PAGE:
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The following url:


Gives a data generator of information from the Israeli government which limits the number of data points extracted to a maximum of 50 series at a time. I wonder, is it possible (and if so, how) to write a webscraper (in your favorite language/software) that can follow the clicks on each step to be able to get all of the series in a specific topic.


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You've got to pick a language and learn it. Unless you already know python, perl, and r, how would you take that next step of implementing a solution once someone answers that yes it's possible in a specific language? Any of the languages you mentioned will handle your task. Which one do you know sufficiently well to implement your solution? –  DavidO Jun 21 '11 at 18:02
I know R well enough to handle this. But I was not sure if R can handle it, so I wanted to ask of people from other languages if it is possible or if there is some fundamental problem with doing it. –  Tal Galili Jun 21 '11 at 18:14

3 Answers 3

up vote 3 down vote accepted

To submit the forms, you can use Python's mechanize module:

import mechanize
import pprint
import lxml.etree as ET
import lxml.html as lh
import urllib
import urllib2


Here we peek at the options available:

# [<Item name='1' id=None selected='selected' contents='Volume of orders for the domestic market' value='1' label='Volume of orders for the domestic market'>,
#  <Item name='2' id=None contents='Orders for export' value='2' label='Orders for export'>,
#  <Item name='3' id=None contents='The volume of production' value='3' label='The volume of production'>,
#  <Item name='4' id=None contents='The volume of sales' value='4' label='The volume of sales'>,
#  <Item name='5' id=None contents='Stocks of finished goods' value='5' label='Stocks of finished goods'>,
#  <Item name='6' id=None contents='Access to credit for the company' value='6' label='Access to credit for the company'>,
#  <Item name='7' id=None contents='Change in the number of employees' value='7' label='Change in the number of employees'>]

choices=[item.attrs['value'] for item in browser.form.controls[-2].items]
# ['1', '2', '3', '4', '5', '6', '7']


We can repeat this for each of the subsequent forms:


choices=[item.attrs['value'] for item in browser.form.controls[-2].items]
# ['1576', '1581', '1594', '1595', '1596', '1598', '1597', '1593']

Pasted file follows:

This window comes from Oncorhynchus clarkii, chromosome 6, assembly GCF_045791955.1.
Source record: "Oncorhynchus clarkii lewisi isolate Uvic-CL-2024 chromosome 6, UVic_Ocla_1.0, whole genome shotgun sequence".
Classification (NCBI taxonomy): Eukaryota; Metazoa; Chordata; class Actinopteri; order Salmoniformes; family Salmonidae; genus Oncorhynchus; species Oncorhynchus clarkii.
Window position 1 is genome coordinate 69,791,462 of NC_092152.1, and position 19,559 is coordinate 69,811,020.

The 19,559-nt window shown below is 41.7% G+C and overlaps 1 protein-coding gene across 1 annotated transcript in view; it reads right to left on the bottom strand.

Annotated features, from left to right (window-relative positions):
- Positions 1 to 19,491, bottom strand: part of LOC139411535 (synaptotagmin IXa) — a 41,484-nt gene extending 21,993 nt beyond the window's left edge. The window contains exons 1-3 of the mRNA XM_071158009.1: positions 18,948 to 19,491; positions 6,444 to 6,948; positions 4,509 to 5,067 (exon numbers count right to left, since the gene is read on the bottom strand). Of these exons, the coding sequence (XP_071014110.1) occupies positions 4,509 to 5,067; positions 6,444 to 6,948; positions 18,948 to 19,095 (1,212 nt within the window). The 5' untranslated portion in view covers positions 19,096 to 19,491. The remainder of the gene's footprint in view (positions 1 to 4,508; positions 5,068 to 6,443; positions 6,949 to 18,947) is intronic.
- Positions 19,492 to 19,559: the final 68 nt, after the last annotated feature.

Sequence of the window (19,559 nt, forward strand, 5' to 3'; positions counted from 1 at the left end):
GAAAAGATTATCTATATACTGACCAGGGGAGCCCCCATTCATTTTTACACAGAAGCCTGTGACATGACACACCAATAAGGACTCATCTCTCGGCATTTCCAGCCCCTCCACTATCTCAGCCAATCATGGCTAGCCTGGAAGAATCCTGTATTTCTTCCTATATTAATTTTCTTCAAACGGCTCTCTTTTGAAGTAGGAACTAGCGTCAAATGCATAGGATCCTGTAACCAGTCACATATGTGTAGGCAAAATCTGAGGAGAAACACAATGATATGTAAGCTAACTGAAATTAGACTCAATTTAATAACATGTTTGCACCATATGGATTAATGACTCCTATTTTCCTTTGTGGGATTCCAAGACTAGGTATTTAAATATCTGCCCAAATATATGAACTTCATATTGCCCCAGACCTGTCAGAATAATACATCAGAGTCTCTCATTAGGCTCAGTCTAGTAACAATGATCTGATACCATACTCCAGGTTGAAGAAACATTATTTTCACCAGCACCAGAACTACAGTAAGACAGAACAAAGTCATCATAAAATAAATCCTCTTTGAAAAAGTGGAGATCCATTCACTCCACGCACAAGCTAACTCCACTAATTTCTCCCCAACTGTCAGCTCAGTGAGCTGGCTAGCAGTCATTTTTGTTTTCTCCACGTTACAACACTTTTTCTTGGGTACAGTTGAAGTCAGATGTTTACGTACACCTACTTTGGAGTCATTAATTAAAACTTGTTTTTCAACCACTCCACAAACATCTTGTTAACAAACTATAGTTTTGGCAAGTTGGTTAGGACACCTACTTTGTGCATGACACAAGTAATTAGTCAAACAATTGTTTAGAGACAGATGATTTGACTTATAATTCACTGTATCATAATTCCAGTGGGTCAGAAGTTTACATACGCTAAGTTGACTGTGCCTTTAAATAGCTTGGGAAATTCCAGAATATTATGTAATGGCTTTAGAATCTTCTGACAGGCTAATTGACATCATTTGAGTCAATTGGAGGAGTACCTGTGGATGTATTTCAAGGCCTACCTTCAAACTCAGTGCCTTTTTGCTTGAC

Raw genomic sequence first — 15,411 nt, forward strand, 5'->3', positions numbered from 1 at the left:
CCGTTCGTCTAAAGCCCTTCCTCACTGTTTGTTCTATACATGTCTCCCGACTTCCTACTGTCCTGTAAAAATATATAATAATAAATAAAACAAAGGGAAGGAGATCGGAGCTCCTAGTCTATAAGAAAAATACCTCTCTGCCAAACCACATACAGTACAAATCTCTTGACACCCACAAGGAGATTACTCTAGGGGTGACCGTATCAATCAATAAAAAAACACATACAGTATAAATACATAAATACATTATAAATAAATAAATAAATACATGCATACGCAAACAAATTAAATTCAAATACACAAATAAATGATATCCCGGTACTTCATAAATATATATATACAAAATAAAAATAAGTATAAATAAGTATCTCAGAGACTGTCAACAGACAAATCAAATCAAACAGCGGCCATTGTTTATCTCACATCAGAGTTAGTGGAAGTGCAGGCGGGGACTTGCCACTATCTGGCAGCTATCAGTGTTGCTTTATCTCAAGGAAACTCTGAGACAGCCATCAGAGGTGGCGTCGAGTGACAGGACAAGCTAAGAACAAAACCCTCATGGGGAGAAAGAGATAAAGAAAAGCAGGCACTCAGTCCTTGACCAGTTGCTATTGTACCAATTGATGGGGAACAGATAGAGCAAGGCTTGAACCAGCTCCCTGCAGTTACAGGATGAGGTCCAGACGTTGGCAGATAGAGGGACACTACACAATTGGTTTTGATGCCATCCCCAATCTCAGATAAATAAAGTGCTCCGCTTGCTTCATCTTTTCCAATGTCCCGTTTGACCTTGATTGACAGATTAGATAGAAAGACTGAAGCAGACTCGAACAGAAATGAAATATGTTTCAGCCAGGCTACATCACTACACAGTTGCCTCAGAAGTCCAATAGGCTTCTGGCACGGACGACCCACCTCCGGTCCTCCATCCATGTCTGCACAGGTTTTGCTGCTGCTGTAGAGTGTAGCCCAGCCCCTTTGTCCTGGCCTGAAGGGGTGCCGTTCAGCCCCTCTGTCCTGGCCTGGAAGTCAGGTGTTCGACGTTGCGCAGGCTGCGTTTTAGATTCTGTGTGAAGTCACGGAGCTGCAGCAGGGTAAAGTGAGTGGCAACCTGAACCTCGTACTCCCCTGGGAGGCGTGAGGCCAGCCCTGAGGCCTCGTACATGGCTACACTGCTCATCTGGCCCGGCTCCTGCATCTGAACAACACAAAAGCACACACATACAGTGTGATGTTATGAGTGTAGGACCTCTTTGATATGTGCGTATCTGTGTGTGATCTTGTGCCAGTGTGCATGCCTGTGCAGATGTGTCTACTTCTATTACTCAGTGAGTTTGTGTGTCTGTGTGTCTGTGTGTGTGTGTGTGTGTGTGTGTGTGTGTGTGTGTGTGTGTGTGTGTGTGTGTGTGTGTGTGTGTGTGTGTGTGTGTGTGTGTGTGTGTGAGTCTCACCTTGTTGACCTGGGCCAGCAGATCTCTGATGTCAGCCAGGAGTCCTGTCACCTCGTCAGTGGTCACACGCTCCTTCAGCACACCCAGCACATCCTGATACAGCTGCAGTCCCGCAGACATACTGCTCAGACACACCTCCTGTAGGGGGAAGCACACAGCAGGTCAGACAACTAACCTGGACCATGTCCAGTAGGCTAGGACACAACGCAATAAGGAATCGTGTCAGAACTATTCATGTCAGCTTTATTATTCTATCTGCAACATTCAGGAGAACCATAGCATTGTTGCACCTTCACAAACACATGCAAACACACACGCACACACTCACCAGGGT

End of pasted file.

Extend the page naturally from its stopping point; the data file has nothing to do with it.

choices=[item.attrs['value'] for item in browser.form.controls[-2].items]
# ['32', '33', '34', '35', '36', '37', '38', '39', '40', '41']



At this point you have three options:

  1. Parse the data from the HTML source
  2. Download an .xls file
  3. Download an XML file

I don't have any experience parsing .xls in Python, so I passed over this option.

Parsing the HTML is possible with BeautifulSoup or lxml. Perhaps this would have been the shortest solution, but finding the right XPaths for the HTML was not immediately clear to me, so I went for the XML:

To download the XML from the cbs.gov.il website, one clicks on a button that calls a javascript function. Uh oh -- mechanize can not execute javascript functions. Thankfully, the javascript merely assembles a new url. Pulling out the parameters with lxml is easy:

params=dict((elt.attrib['name'],elt.attrib['value']) for elt in doc.xpath('//input'))
params=urllib.urlencode(dict((p,params[p]) for p in [


Now we reach another stumbling block: the XML is encoded in iso-8859-8-i. Python does not recognize this encoding. Not knowing what to do, I simply replaced iso-8859-8-i with iso-8859-8. I don't know what bad side-effects this might cause.

# A hack, since I do not know how to deal with iso-8859-8-i

Once you get this far, parsing the XML is easy:

for series in doc.xpath('/series_ts/Data_Set/Series'):
    # {'calc_kind': 'Weighted',
    #  'name_ser': 'Number Of Companies That Answered',
    #  'get_time': '2011-06-21',
    #  'name_topic': "Business Tendency Survey - Distributions Of Businesses By Industry, Kind Of Questions And Answers  - Manufacturing - Company'S Experience Over The Past Three Months - Orders For Export",
    #  'time_unit': 'Month',
    #  'code_series': '22978',
    #  'data_kind': '5-10 Employed Persons',
    #  'decimals': '0',
    #  'unit_kind': 'Number'}

    for elt in series.xpath('obs'):
        # {'time_period': ' 2010-12', 'value': '40'}
        # {'time_period': ' 2011-01', 'value': '38'}
        # {'time_period': ' 2011-02', 'value': '40'}
        # {'time_period': ' 2011-03', 'value': '36'}
        # {'time_period': ' 2011-04', 'value': '30'}
        # {'time_period': ' 2011-05', 'value': '33'}
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ok, this is VERY impressive, thank you! –  Tal Galili Jun 22 '11 at 7:58

Take a look at WWW::Mechanize and WWW::HtmlUnit.


use strict;
use warnings;

use WWW::Mechanize;

my $m = WWW::Mechanize->new;

#get page

#submit the form on the first page
    with_fields => {
        name_tatser => 2, #Orders for export

#now that we have the second page, submit the form on it
    with_fields => {
        name_ser => 1576, #Number of companies that answered

#and so on...

#printing the source HTML is a good way
#to find out what you need to do next
print $m->content;
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wow. impressive - thank you! –  Tal Galili Jun 21 '11 at 18:14

You should also take a look at Scrapy, which is a web crawler framework for Python. See 'Scrapy at a glance' for an introduction: http://doc.scrapy.org/intro/overview.html

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